National Security & Defense

On Syria, Turkey Bows to Putin’s Will

Turkish Prime Minister Binali Yildirim (Umit Bektas/Reuters)
It’s yet another sign of the collapse of American leadership in the region.

Syria’s Civil War is a Shakespearean mix of vicious brutality and unending political intrigue. And this week, Turkey added another plot twist. Speaking yesterday, Turkey’s recent-to-the-job prime minister, Binali Yildirim, announced: “I am sure that we will return ties with Syria to normal, we need it. We normalized our relations with Israel and Russia. I’m sure we will go back to normal relations with Syria as well.”

That statement is a big deal. For a start, it represents an extraordinary shift in language from the Turkish government towards Syria. Since the outbreak of the Syrian civil war in 2011, President Erdogan has fiercely criticized Syrian dictator Bashar al-Assad. Just this month Erdogan described Assad as “a more advanced terrorist than ISIS.” And Turkey’s prime minister is no loose cannon speaking outside Erdogan’s authority. Yildirim is not only personally and professionally close to Erdogan, he’s essentially Erdogan’s puppet. Mr. Yildirim occupies his office to facilitate Erdogan’s continuing centralization of power. He does what his master bids. And that helps explain what’s going on here.

As I’ve noted before, Erdogan is a man of Trump-esque ego and oddness. He won’t personally kneel to Russia or Assad, but by having Yildirim forge the new deal with Russia, Erdogan can bend the political knee behind closed doors. Turkey’s prime minister is but a cutout for Turkey’s president — managing the change in course while sparing Erdogan any televised humiliation.

Still, what’s most interesting here is not the way in which Turkey is kneeling to Russia, but why it is doing so.

President Obama has repeatedly surrendered to Russia on every major issue concerning Syria.

First, it’s clear that the recent ISIS attack on Istanbul’s Ataturk Airport has altered Turkey’s conception of the ISIS threat. Since 2011, Erdogan has happily turned a blind eye to ISIS in the hope they would force Assad from power. Neither the Paris and Brussels attacks, nor smaller-scale attacks on Western tourists inside Turkey changed Erdogan’s calculus. Yet the scale and complexity of the Istanbul airport attack was a wakeup call that Erdogan could not ignore. And that’s because Turkey cannot afford to lose Western tourism or business investment. That revenue is crucial to Erdogan’s dream of himself as a future Imam-Ataturk who rules over a modern, Islamic super state. For Erdogan, confronting ISIS has become more important than confronting Assad.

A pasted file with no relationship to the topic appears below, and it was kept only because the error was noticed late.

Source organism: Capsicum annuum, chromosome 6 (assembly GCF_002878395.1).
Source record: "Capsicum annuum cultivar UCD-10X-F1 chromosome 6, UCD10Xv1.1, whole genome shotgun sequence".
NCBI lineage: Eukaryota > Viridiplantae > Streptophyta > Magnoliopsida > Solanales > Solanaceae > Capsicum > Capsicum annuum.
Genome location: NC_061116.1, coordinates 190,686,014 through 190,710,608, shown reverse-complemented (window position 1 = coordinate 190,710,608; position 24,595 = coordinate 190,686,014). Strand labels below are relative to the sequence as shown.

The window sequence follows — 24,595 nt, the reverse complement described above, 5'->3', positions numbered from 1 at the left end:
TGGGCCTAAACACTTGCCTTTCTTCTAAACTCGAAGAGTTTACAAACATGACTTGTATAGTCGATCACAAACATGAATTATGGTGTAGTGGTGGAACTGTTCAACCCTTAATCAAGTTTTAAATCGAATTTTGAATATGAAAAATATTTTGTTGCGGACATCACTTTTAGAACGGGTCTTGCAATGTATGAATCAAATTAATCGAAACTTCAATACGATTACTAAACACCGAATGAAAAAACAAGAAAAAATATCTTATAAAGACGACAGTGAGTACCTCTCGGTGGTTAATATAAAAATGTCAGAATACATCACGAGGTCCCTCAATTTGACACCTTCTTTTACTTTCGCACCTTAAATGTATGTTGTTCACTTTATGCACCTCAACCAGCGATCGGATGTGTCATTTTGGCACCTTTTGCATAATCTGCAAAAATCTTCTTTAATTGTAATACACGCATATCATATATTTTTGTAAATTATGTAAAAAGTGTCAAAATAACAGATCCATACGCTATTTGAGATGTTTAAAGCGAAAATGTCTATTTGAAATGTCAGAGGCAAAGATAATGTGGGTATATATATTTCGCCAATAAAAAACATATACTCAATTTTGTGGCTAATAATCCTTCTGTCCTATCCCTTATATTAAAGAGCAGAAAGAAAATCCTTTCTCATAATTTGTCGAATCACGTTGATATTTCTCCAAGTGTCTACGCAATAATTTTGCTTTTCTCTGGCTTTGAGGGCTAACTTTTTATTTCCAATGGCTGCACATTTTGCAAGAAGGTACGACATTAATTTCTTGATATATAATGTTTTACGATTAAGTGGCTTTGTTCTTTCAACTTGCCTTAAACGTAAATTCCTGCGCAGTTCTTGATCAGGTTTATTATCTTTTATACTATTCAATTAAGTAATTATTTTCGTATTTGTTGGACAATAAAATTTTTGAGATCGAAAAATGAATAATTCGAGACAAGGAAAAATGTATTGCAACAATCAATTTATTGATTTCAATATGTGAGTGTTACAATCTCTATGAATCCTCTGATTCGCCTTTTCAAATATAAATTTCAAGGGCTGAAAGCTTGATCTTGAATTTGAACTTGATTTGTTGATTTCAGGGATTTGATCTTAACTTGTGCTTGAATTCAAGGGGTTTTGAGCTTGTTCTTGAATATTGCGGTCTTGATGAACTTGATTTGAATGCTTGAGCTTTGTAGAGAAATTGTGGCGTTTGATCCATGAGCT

Second, Turkey has clearly lost all hope that the Obama administration will ever pressure Russia to accept a Syrian political transition. The United States had real opportunities to engage with Erdogan and force Russia and Iran to make concessions on Syria. But whether it be the August 2013 redline debacle, or Russia’s starvation-slaughter of innocent Syrians, or Russia’s repeated intrusions into NATO member Turkey’s airspace, or the Russia-Assad-Iran axis’s consistently brutal breaches of ceasefire agreements, President Obama has repeatedly surrendered to Russia on every major issue concerning Syria. Individually, these setbacks are explained away by the Obama administration and its supporters as temporary or insignificant. Yet U.S. allies in the Middle East — and indeed around the world — see these losses as the Obama administration “strategy.” Turkey is kneeling to Putin and giving Assad a pass, because it believes it has few other options.

#related#And this collapse of American leadership matters greatly. Especially in the Middle East, where influence is defined by perceptions of intent and resolve, as much as by physical capability. While America’s military strength and economic power continue to be recognized as unparalleled, our resolve is seen as increasingly nonexistent. That is why a comparatively weak Russia, mired in deep recession, has been able to so blatantly reshape the region’s balance of power. And be under no illusions, Turkey is not alone. Saudi Arabia is also drifting out of the American orbit. Others will follow unless Mr. Obama’s successor confronts his failures.

In the end, all of this leads us to an inexorable conclusion. In Syria, Vladimir Putin hasn’t just won. In short order, he has shredded over 50 years of U.S.-guaranteed balance-of-power dynamics in the Middle East. Turkey has grudgingly accepted that whatever happens next will be on Russia’s terms. We are unlikely to like it.

Tom Rogan is a columnist for National Review Online, a contributor to the Washington Examiner, and a former panelist on The McLaughlin Group. Email him at


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